The Redhead of Auschwitz: A True Story, by Nechama Birnbaum, was published at the end of last year. The book tells the story of her late grandmother, Rosie Greenstein. Though Rosie was often told that her red hair was undesirable, she believed that it was an asset. Though her family was poor, Rosie’s childhood was idyllic. Raised by her widowed mother, she dreamed of her wedding day and future husband.

That dream came crashing down in 1944. The Jews of Hungary were forced out of their homes and sent directly to Auschwitz. The only thing that is keeping her alive is her fierce spirit and the will to survive in the face of all-encompassing death.

This biography is written in such a way that every gruesome and horrific detail is hard to ignore or forget. The narrative flashes between two different time periods until the story converges: Rosie’s life before the war and her time in the death camp. What I got from the book was more than a granddaughter’s love for her grandmother. It was pride in the strength that was passed down through the generations and families that come into the world since the end of the war.

Do I recommend it? Absolutely. P.S. I also recommend following the corresponding Instagram account.

The Redhead of Auschwitz: A True Story is available wherever books are sold.

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Becoming Elizabeth Review

I find the origin stories of famous historical figures to be fascinating. Knowing who they were before allows us to understand them as fully formed human beings, not just names in a textbook.

The new Starz series, Becoming Elizabeth, is the origin story of Elizabeth I of England. Then known as Elizabeth Tudor (Alicia von Rittberg), her world turns upside when her father, Henry VIII dies. Though it is her younger brother, Edward VI (Oliver Zetterström) ascends to the throne, neither she nor her elder sister Mary I (Romola Garai) are free from court intrigue. She must both deal with being a teenager and the very tricky politics of sex, religion, and power.

I am hooked so far. The young lady we are watching on screen is both ordinary and extraordinary. Her ordinariness comes from experiencing the same growing pains that we all went through at that age. The extraordinariness comes from being seen as nothing but chattel while using every tool at her disposal to survive. It is brilliant, it is entertaining, and I am looking forward to the rest of the season.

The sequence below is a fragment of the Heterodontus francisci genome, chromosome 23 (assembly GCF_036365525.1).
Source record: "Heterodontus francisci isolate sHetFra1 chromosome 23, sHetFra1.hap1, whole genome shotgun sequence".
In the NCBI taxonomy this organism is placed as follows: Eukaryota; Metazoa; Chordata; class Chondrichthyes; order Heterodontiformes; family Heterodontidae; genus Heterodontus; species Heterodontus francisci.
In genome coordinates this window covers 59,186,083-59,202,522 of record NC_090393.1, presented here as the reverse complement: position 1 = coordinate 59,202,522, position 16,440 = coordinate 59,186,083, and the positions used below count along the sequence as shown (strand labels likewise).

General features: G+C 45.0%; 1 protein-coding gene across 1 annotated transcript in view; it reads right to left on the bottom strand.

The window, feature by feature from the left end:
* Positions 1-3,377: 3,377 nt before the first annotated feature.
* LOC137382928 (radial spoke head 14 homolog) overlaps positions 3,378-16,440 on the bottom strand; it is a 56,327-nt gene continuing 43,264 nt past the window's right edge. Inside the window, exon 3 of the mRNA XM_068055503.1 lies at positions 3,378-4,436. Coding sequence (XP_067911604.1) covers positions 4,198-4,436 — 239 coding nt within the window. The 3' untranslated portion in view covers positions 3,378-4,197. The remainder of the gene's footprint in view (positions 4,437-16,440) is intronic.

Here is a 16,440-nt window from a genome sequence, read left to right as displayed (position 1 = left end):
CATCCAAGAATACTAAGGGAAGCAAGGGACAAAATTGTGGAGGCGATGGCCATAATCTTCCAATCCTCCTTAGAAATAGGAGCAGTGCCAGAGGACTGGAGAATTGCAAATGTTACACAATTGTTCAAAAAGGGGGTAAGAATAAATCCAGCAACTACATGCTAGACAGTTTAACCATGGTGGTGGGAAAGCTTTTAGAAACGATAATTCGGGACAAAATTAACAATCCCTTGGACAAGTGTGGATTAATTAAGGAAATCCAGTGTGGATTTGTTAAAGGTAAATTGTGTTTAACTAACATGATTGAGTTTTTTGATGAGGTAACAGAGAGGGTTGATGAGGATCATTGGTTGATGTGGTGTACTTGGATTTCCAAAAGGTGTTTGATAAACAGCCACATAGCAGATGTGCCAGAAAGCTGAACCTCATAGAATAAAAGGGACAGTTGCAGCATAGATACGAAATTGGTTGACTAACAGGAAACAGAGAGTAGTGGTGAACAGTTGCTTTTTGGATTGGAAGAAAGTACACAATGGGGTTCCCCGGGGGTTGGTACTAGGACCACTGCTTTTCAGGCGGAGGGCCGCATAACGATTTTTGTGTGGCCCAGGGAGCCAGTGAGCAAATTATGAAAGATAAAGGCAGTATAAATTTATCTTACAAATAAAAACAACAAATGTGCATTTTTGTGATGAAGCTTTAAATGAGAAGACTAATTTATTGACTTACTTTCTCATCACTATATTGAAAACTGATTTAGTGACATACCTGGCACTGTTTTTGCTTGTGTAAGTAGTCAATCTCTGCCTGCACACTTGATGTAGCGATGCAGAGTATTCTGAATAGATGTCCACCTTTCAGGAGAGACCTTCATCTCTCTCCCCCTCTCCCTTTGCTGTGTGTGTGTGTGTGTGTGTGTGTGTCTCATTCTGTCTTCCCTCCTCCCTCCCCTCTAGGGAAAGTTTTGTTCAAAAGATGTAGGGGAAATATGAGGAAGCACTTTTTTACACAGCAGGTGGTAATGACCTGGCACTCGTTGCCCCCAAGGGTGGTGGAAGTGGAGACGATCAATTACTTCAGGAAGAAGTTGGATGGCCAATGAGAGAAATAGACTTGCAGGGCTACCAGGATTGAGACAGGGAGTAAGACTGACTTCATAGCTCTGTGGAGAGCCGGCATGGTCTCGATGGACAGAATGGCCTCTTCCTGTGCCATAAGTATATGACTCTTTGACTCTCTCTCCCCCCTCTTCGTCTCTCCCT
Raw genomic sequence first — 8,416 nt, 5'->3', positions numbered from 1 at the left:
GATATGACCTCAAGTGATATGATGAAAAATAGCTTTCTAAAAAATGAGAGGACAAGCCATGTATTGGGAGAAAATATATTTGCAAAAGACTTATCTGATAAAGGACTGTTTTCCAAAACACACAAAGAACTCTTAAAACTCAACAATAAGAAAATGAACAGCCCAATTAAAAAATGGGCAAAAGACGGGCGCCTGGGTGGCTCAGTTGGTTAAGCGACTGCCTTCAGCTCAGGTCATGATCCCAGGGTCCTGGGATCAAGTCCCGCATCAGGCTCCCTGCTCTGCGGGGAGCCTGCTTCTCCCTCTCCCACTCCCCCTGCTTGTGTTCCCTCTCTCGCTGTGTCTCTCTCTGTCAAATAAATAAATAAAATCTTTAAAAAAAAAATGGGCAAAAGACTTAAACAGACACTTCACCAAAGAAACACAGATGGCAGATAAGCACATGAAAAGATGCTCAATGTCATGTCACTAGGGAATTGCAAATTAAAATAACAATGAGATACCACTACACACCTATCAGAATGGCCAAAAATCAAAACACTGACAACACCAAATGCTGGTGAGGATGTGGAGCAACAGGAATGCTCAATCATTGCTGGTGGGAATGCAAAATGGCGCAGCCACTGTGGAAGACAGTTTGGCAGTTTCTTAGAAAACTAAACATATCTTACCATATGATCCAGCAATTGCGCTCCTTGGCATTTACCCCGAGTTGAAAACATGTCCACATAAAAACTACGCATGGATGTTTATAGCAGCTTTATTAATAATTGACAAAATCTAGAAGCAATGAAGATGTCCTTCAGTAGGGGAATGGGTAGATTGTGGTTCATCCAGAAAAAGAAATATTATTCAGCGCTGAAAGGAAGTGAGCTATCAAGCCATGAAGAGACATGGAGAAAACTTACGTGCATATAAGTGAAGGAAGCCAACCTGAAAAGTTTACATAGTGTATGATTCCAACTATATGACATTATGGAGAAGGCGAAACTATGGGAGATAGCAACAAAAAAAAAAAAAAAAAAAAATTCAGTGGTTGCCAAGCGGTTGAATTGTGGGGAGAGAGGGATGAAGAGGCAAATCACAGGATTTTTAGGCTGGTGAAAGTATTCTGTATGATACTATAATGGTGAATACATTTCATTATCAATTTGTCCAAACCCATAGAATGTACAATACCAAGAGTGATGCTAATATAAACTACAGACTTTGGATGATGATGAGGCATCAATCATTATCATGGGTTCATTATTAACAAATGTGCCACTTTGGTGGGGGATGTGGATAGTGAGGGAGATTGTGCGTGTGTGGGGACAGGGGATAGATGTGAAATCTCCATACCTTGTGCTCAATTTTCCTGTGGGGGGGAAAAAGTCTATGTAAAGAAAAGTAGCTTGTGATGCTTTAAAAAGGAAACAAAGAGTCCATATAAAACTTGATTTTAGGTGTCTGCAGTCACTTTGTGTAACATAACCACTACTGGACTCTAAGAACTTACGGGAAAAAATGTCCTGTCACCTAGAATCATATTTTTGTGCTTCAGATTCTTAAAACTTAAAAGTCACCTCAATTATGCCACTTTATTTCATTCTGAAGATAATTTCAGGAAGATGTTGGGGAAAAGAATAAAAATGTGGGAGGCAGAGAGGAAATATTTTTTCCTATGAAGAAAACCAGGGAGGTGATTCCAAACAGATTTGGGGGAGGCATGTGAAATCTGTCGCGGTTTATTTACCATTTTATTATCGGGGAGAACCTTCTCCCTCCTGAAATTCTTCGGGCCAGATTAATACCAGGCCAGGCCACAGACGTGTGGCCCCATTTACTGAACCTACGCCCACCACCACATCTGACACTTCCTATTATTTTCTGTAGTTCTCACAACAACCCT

Do I recommend it? Absolutely.

Becoming Elizabeth airs on Sunday night on Starz at 8PM.

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Madam Speaker: Nancy Pelosi and the Lessons of Power Book Review

To be a woman in politics is to have a backbone made of steel. It requires courage, strength, an incredibly brilliant mind, and the ability to navigate through the bullshit.

Nancy Pelosi has done this and so much more. She has broken barriers, become a controversial figure, and stood toe to toe with some of the most notorious political figures of our era. Her biography, Madam Speaker: Nancy Pelosi and the Lessons of Power, by Susan Page, was published earlier this year. Pelosi was born in Baltimore, the youngest child, and only daughter in a prominent Italian-American family. Though she was raised in an era in which girls were boxed in, her mother encouraged her to color outside of the lines.

Moving to California after marrying, Pelosi only got into politics after her children were grown. Starting at the local level, she climbed up the ladder with a shrewd mind and an understanding of the game. Page spends most of the book examining her career and the challenges (especially when going against you know who) that she has come against. Diving into the details of the last few decades, the woman we meet is one who does not shrink when coming against a man who thinks that he knows better than her.

I enjoyed this book. The reader is introduced to Pelosi as the whole woman, not just the image on the evening news. She is thoroughly human in a way that I found relatable and inspirational. Pelosi may not be everyone’s cup of tea, but you cannot deny that what she has accomplished is exceptional and admirable. We need more women in this world like Nancy Pelosi.

Do I recommend it? Absolutely.

Madam Speaker: Nancy Pelosi and the Lessons of Power is available wherever books are sold.